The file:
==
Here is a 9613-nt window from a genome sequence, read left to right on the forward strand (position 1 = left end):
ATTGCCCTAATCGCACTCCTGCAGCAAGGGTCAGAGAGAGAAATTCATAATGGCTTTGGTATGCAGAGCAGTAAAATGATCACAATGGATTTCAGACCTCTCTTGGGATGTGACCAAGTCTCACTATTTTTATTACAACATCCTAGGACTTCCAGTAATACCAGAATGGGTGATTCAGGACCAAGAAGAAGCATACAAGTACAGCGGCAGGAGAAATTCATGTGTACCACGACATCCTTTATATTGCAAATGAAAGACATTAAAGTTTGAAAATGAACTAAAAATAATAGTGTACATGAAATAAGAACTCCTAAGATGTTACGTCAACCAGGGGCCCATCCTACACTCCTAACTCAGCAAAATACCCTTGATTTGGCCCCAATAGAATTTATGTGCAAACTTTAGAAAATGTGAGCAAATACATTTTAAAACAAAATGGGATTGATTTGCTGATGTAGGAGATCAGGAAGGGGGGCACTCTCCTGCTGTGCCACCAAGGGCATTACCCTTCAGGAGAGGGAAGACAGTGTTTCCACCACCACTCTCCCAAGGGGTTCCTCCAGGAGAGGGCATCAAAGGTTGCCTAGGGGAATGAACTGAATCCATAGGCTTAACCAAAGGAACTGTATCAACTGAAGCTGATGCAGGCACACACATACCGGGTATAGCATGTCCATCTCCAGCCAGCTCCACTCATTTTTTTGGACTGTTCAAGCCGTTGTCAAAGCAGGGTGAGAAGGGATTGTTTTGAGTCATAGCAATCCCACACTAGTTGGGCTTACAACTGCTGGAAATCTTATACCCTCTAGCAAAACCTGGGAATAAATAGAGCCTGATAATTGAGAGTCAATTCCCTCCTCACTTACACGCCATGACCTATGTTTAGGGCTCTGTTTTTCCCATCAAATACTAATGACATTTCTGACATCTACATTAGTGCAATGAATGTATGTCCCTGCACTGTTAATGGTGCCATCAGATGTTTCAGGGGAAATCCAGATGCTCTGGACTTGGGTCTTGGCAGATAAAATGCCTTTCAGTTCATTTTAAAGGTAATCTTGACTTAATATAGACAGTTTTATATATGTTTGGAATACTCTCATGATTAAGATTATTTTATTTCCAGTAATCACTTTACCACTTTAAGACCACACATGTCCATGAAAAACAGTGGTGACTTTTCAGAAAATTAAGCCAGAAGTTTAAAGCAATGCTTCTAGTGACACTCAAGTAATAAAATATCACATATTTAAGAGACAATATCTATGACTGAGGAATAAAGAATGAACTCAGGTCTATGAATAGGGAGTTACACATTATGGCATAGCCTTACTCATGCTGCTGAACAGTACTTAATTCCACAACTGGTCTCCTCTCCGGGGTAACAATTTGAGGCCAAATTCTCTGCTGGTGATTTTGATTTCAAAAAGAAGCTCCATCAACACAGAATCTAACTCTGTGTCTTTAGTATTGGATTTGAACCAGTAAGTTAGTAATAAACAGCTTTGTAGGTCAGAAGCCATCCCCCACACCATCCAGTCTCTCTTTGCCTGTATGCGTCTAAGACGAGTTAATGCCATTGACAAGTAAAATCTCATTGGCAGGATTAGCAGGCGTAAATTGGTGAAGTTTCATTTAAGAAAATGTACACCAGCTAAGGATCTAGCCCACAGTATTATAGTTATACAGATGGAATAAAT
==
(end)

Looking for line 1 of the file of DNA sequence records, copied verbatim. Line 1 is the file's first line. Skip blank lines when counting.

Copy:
Here is a 9613-nt window from a genome sequence, read left to right on the forward strand (position 1 = left end):